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Week 10 Notes (PAM 2030 Notes)

by: Eunice

Week 10 Notes (PAM 2030 Notes) PAM 2030

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Intermarriage and Changes Racially (Guest Lecture) Work-Family Balance
Population and Public Policy
Professor Sassler
Class Notes
PAM, population
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This 4 page Class Notes was uploaded by Eunice on Saturday April 9, 2016. The Class Notes belongs to PAM 2030 at Cornell University taught by Professor Sassler in Spring 2016. Since its upload, it has received 13 views. For similar materials see Population and Public Policy in Political Science at Cornell University.


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Date Created: 04/09/16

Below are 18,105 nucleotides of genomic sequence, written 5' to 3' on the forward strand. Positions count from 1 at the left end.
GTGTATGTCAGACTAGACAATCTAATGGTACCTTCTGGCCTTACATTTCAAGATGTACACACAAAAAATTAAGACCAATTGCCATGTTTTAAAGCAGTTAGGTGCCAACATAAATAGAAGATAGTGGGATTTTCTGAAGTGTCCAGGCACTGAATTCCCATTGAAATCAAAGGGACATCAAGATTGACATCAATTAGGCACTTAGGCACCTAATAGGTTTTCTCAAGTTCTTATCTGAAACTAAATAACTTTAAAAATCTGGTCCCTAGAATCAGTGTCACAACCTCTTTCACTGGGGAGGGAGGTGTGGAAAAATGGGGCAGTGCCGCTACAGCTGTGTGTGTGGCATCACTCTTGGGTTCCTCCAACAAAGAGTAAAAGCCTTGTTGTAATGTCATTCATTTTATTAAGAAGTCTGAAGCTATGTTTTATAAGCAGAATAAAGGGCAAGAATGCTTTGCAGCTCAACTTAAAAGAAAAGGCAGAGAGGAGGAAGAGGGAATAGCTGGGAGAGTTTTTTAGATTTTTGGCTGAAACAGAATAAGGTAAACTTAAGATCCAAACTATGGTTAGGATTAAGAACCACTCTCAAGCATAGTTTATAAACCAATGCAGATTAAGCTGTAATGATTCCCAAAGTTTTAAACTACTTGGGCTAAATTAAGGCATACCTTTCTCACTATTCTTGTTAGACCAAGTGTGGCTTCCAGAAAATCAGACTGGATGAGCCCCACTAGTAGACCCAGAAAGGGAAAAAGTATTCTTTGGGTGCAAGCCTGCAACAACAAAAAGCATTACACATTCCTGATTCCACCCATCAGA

PAM 2030 Sassler Spring 2016 April 5, 2016  Interracial Marriage and Changing Racial Boundaries o terms  heterogamy: mating with someone of a different age, education, race, ethnicity, gender, religion  homogamy: opposite of heterogamy  hypergamy: mating with someone of higher social status  hypogamy: mating with someone of lower social status o why intermarry  preferences: values and attitudes  structural opportunities (school, neighborhood, context)  third parties (parents, laws)  Anti-Miscegenation Laws o became unconstitutional in 1967  Loving v. Virginia o penalties included: felony verdict, jailing, fines, voiding of marriage o regions excluded different races  War Brides Act of 1945 o allowed non-Asian spouses and children to come to US o (war brides: wartime marriages between soldiers and foreigners) o racial and ethnic boundaries  bright vs. blurred boundaries  unambiguous  social representation or self identity are unambiguous  boundary crossing  individuals move from one group to another without changing the boundary  boundary blurring  individuals’ locations with respect to boundary are ambiguous o ex. bilingual, multinational  boundary shifting  inclusion/exclusion of groups o likelihood for intermarriage  affected by race, ethnicity, gender, nativity (US or foreign born), education, religion o age homogamy  prevalent: normative constraints, preferences  female hypergamy (males are the older)  reasons: maturity, economics, remarriage o theory  social exchange  prospective partners trade on personal traits on the marriage market  men: income, employment, status, power  women: sex, appearance, expressiveness, assumed domestic skills  “non-white daters gain status by dating any white”  preferences and opportunities  social context can lead to partner choice  social context can lead to a network which can lead to partner choice  intergroup contact  racial attitudes is directly related to degree of intimate contact between members  assimilation  adopt cultural patterns, customs, language of the host/majority population  intermarriage is the last step of assimilation  winnowing  dating leads to cohabiting which leads to marriage (potentially) o increasingly selective in the matching process  heterogeneous relationships will dissolve, homogenous ones will progress to marriage April 7, 2016  iclicker: compositional shifts: accounts for changes in the amount of time US parents spend with children o the rise in maternal employment, increased educational attainment, increased single parenting  Work-Family Balance (or lack thereof) o factors: of increasing female participation in paid labor force (PLF)  occupational factors: nature of jobs have changed  rural to manufacturing to information and service  economic factors:  better wages, educated, more female-headed families  demographic factors  later marriage, fertility decrease, increase in life expectancy  women have fewer children, reduction in time-intensive parenting  high rates of divorce and separation/reductions in alimony o what about the men? % of men in PLF has decreased  population is aging, early retirement of baby boomers  however there is a growing group of non-employed who aren’t in school o attributes of labor force  aging, globally the US isn’t doing so bad  fertility is declining  increased racial diversity  more working women  means that increase proportions of parents are in PLF  change in household roles o changes in who does the reproductive labor (parents need to work, children need to be raised and socialized) o trends  1990: US has the highest LFPR (labor force participation rate) for women  2010: most other economically developed countries’ are higher o policies that are implemented by governments (not the US)  parental leave  the right to part-time work  equal treatment of part-time workers  public childcare expenditures  these four have positive effects on the LFPR but increases gender differences  the US vs. Europe  US: has family and medical act; states that have parental leave generally fund them through disability funds  if Europe’s policies were applied in US: o women’s LFPR would increase o men would share the load more, potentially lowering the wage gap  US women: more likely to have managerial and professional roles o more likely to have leadership roles o unlike Europe with its greater numbers of part-time female workers  US’s issues against these policies o health insurance is private vs. single payer o education is increasingly privately funded o public schools are increasingly privatized o cultural factors:  arguments that Americans value children less now  cultural values attributed from demographic behaviors:  lowered TFR, increased % of women who are childless, later marriage  suggests that self actualization is valued greater than child care  is this true? no o factors: amount of time spent with children  increasing selection into parenthood  cultural change: defining a “good” parents  change in how time is used: housework, leisure, sleep, kids  women spend more time with children now than before  how? schooling o children are more and longer at school o women do less housework o most work part-time